yew

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yew

(yo͞o)
n.
1. Any of several poisonous evergreen coniferous trees or shrubs of the genus Taxus, having scarlet cup-shaped arils and flat needles that are dark green above and yellowish below. Yews contain compounds used in medicine and are often grown as ornamentals.
2. The wood of any of these trees, especially the durable, fine-grained wood of the Eurasian and North African species Taxus baccata, used in cabinetmaking and for archery bows.

yew (yōōˑ),

n Latin names:
Taxus brevifolia, Taxus baccata; parts used: bark, branch tips; uses: the deriva-tive taxol is used to treat metastatic cancers (particularly breast and ovarian); yew has traditionally been used for joint complaints, fever; precautions: pregnancy, lactation, children; patients with liver disease, compromised immune systems; those taking antineoplastic medications; may cause low blood pressure, hepatotoxicity, thrombocytopenia, anemia, leukopenia, neutropenia. Toxic, should not be used without supervision. Also called
American yew, California yew, chinwood, globeberry, ground hemlock, Oregon yew, or
western yew.

yew

see taxus.
References in periodicals archive ?
The variety Fastigiata (pictured top left), also known as Irish yew, has an upright columnar habit, measuring up to 1.
He said on social media that the tree could be at least 500 years old and he has been in touch with experts at the Ancient Yew Group.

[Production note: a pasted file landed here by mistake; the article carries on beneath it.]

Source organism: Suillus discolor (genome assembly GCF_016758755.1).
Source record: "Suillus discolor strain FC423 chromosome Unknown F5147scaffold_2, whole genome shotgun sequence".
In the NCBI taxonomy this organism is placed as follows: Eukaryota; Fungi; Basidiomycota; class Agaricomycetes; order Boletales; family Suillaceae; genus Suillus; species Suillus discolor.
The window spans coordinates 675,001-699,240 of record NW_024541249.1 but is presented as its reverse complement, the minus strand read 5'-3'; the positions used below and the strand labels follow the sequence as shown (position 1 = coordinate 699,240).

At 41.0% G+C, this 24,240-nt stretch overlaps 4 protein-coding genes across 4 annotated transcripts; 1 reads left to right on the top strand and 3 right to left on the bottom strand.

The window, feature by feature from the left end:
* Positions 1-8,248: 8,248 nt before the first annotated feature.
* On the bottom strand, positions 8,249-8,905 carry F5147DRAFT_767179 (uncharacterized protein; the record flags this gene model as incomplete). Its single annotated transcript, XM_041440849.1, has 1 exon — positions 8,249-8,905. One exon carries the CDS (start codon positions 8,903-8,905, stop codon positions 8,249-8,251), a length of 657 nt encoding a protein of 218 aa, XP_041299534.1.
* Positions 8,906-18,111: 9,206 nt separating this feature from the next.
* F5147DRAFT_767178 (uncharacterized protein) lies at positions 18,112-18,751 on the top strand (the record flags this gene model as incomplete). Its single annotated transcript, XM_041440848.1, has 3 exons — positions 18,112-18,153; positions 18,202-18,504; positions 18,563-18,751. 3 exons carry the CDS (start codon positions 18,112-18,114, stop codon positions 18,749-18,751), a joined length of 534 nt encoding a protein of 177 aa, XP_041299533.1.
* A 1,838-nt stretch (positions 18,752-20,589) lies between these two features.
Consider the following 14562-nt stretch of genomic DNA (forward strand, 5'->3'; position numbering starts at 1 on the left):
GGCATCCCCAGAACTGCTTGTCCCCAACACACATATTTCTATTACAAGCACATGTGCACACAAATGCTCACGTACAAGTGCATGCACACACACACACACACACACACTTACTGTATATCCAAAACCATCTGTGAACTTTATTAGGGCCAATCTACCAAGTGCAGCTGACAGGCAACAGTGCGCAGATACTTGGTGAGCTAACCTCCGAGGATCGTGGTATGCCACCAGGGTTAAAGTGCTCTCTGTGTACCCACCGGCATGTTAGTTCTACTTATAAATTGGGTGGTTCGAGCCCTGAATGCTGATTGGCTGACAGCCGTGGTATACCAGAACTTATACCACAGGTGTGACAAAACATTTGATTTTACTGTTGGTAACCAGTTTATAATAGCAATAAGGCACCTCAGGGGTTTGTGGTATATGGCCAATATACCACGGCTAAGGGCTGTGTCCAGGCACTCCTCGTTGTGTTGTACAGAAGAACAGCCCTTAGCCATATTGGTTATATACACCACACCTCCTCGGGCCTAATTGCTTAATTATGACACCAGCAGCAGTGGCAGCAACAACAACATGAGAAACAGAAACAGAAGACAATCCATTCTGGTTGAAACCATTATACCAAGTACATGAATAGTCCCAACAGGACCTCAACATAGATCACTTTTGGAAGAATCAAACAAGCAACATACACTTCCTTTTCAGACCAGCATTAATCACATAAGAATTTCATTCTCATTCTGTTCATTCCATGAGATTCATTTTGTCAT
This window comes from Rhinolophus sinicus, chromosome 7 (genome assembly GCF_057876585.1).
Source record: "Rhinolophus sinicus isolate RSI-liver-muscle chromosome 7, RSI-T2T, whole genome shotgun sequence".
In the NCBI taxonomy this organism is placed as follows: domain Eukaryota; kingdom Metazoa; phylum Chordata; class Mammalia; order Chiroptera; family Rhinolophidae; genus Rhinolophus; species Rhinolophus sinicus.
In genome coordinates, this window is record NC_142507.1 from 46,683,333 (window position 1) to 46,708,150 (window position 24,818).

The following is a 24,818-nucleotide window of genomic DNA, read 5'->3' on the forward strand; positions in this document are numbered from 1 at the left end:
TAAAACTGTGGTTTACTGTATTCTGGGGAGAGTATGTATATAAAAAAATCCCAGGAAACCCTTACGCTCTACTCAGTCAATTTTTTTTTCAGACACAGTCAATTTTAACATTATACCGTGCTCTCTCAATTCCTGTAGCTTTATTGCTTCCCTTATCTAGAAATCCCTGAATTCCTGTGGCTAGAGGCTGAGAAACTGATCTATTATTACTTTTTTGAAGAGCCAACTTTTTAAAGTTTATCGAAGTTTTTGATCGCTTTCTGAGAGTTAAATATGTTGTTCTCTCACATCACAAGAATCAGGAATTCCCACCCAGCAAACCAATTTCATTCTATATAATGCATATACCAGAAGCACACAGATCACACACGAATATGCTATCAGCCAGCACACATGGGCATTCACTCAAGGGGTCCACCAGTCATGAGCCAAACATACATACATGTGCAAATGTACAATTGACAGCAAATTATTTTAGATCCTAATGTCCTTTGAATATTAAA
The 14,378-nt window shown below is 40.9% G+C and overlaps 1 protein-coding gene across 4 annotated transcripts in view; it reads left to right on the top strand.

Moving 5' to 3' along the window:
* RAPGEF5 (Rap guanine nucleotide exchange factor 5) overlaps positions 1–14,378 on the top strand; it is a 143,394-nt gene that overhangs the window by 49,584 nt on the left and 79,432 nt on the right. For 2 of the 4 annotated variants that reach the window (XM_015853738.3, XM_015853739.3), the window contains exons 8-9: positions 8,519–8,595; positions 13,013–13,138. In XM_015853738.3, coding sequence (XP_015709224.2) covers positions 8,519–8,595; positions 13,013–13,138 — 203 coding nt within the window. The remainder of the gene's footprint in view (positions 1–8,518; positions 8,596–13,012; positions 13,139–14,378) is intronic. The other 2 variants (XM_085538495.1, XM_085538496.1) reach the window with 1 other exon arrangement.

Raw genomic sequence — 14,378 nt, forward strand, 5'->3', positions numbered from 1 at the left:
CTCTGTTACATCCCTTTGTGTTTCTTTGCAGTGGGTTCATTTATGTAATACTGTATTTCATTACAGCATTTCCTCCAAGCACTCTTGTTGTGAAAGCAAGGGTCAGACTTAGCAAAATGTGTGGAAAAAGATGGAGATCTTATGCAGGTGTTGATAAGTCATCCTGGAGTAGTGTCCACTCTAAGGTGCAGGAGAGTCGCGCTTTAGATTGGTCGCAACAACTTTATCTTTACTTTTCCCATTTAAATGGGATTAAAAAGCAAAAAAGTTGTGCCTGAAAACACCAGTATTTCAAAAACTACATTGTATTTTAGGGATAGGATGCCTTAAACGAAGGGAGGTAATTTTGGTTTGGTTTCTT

Martin Gardner MBE, the Gardens' International Conifer Conservation Programme Co-ordinator who heads the scheme, says that the hedge is being grown because Britain's historic yew trees 'are under threat'.
The ancient yew in the churchyard has been standing since more than 3,000 years before Christ, according to tree ageing experts.
They have survived here in Wales better than anywhere else largely because Celtic traditions encouraged the planting of yews within the 'llan' and our wet climate and lower light levels led to a deeper veneration of one of the few native evergreen plants.
Improve public understanding about the conservation value of yews and their habitats through education programmes; and
The yews have grown from saplings into mature trees creating solid walls twisting and turning into the centre along 1,200 metres of grass pathways.
TRIMMINGS from yew hedges around Chirk Castle are being collected as they contain a vital ingredient found in a lifesaving anti-cancer drug.
Northern Ontario has been chosen as the prime location for the exploration and potential cultivation of the Canada yew, a plant that has important medicinal properties and is found across the country.
Twelve other yews were planted just below it and it came to represent the Sermon on the Mount.